Sarah Evers, London E10"

Now, I'm fond of the Swedes. I used to have a Swedish girlfriend, and I've been over there many times. I can attest to the truth that ID cards are used for the purposes Sarah Evers mentions. But her letter really is an exercise in missing the point. She ignores several key facts:

  • Swedish ID cards are simpler than the card the British government is proposing to introduce. As I recall, they do not contain the biometric information (iris scans, facial contours, fingerprints, etc.) proposed for the British cards. There is less information to be collected about an individual; therefore less room for error when reading the card.

  • As Sarah Evers says, the card only costs £30 for ten years - way short of the predicted cost of the British card, even using the government's own figures. And the British cards could need updating every five years.

  • The Swedish card is issued along with the person's personnummer (personal number). This acts as an all-in-one identification number, combining the equivalent of the NHS number, National Insurance number, which we have in this country. The ID card is not an additional document, as it would be in this country.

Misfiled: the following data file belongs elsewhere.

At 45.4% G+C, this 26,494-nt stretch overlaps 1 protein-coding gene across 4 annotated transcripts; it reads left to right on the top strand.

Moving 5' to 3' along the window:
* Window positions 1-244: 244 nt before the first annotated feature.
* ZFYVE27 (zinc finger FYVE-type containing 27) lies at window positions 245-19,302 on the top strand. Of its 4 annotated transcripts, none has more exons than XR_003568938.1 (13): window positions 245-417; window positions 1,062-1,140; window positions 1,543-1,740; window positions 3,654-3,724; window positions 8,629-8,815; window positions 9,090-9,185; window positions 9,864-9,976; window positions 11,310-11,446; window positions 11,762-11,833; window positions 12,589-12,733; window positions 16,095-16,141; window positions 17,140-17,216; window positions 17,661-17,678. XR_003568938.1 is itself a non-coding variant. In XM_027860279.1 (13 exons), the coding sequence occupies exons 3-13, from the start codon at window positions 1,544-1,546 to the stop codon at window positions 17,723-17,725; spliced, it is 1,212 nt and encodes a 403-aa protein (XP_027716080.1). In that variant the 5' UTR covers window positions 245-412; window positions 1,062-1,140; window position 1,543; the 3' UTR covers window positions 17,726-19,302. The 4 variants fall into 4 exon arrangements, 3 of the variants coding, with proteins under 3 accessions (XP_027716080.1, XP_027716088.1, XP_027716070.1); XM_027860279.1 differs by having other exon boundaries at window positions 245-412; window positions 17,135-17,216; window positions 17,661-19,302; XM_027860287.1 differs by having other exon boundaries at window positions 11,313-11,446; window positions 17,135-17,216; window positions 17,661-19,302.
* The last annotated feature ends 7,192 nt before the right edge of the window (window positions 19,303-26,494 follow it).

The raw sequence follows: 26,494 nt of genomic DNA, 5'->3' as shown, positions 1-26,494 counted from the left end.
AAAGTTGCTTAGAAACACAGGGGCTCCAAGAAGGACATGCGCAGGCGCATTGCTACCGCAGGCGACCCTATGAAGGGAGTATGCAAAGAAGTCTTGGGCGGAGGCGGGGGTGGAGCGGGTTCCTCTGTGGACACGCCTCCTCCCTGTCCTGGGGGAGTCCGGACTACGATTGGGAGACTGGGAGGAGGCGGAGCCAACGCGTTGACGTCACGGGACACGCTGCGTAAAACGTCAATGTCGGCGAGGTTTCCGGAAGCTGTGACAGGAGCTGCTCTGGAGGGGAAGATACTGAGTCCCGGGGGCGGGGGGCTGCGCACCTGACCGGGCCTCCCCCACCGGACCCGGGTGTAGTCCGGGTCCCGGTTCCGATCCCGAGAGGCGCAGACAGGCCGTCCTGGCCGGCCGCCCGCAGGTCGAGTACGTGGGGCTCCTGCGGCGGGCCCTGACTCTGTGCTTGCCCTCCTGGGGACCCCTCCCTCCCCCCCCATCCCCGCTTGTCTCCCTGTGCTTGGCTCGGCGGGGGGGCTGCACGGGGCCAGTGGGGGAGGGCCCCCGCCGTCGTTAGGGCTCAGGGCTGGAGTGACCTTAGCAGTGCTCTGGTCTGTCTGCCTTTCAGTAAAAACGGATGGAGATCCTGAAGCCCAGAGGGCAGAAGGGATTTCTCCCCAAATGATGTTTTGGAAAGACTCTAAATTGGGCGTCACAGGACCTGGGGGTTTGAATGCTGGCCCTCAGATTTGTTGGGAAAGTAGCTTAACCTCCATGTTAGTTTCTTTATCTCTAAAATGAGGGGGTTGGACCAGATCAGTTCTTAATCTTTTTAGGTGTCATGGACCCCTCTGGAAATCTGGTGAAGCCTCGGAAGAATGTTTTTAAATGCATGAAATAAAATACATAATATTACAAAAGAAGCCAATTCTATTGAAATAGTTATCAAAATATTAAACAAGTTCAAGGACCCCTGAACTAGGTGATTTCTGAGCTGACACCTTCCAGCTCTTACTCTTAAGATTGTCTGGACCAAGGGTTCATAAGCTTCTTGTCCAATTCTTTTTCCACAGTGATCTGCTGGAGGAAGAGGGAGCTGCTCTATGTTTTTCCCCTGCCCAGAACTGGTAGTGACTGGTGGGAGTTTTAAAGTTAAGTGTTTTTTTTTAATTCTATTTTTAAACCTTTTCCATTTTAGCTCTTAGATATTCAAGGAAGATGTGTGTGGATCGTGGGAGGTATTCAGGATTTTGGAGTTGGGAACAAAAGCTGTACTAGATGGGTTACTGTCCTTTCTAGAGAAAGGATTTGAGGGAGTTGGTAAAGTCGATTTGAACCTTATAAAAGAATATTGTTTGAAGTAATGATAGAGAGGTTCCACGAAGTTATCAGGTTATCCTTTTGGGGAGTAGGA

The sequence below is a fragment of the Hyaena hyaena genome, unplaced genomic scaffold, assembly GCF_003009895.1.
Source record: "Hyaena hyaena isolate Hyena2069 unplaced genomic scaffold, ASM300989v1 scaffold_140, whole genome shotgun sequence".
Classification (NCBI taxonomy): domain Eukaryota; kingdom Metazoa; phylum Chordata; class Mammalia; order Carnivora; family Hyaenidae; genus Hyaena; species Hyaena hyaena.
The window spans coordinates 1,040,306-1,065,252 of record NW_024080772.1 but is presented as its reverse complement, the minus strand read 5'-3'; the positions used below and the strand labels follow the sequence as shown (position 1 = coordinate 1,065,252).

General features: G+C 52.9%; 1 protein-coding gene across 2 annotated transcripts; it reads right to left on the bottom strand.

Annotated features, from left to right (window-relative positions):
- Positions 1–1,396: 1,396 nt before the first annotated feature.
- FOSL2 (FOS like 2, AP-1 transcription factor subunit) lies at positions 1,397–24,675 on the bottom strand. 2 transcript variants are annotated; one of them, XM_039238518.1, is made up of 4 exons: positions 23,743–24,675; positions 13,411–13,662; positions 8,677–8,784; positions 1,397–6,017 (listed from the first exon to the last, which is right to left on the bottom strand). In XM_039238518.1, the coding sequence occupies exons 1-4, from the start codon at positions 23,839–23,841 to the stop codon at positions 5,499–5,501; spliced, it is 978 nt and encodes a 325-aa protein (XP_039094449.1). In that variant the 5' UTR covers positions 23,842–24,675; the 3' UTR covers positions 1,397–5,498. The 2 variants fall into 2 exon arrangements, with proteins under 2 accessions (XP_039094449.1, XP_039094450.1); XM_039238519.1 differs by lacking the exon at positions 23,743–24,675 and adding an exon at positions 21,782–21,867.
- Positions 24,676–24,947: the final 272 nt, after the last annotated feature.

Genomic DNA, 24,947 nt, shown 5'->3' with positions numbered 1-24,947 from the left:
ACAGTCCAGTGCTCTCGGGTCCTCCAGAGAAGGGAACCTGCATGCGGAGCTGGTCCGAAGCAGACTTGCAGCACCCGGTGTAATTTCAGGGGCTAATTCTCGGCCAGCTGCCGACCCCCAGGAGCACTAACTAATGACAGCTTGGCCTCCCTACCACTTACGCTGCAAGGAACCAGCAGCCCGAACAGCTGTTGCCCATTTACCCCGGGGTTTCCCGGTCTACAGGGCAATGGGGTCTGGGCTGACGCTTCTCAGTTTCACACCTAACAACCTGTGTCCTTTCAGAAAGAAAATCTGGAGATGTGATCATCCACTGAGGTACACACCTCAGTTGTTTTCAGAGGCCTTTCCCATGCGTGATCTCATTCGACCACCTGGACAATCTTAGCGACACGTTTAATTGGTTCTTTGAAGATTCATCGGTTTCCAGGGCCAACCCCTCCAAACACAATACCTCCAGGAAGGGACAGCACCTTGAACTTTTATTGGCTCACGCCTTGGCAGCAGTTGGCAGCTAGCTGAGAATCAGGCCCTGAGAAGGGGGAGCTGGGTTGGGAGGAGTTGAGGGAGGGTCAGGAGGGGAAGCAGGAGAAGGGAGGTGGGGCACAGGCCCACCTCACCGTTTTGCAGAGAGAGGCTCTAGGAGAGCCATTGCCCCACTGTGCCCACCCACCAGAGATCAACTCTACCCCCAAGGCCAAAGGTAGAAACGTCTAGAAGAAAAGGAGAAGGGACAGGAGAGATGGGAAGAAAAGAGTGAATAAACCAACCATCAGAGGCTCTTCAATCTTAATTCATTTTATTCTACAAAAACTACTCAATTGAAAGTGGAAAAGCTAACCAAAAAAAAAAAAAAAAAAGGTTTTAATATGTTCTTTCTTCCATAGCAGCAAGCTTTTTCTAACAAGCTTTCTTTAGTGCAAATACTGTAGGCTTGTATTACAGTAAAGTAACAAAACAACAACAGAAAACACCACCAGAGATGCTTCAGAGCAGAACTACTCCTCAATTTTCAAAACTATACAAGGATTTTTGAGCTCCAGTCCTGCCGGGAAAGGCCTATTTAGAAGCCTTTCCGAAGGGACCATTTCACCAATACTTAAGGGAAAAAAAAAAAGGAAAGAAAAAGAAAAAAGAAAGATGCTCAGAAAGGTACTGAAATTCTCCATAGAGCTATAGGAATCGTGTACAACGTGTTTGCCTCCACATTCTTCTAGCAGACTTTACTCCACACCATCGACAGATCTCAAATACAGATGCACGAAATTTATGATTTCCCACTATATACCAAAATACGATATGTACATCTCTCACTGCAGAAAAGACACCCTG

• Personal data is protected by law in Sweden. The data cannot legally be passed to anyone other than relevant authorities. No such protection is guaranteed in the British system (the government has had to deny that the identity register would be sold to private companies, but the Home Office is known to have been considering such a scheme). The culture in Sweden, an open society where resources and services are considered to be everyone’s right, is different from that of the UK, where you have to prove your ‘worthiness’ to access things which should be one’s right (eg healthcare).

  • Swedish ID cards are issued by local authorities, not a central national body (although the Swedish government is considering moving to national registration).

  • Sarah Evers claims that she could not have had her credit card used when stolen. True, unless the thief had also stolen her ID card and doctored it (or forged one of his own). Is she saying that’s impossible? Harder, yes, but surely not impossible?

  • She’s probably also unaware of cases of mistaken identity in Sweden, such as the woman whose son was taken away from her on the grounds that he was a drug abuser, because someone else had been using her personnummer (source here).

Assuming her letter isn't another New Labour plant ('Sarah Evers' doesn't sound like a very Swedish name, but one Swede in six has a non-Swedish parent, so there are all kinds of names over there), this is a valiant, no doubt well-meaning, but utterly flawed defence of this government's arrogant scheme.

A useful article contrasting the British and Swedish positions can be found here.

And let’s not forget that even the most secure security systems are vulnerable to hacking, theft and forgery, as reported here (registration required).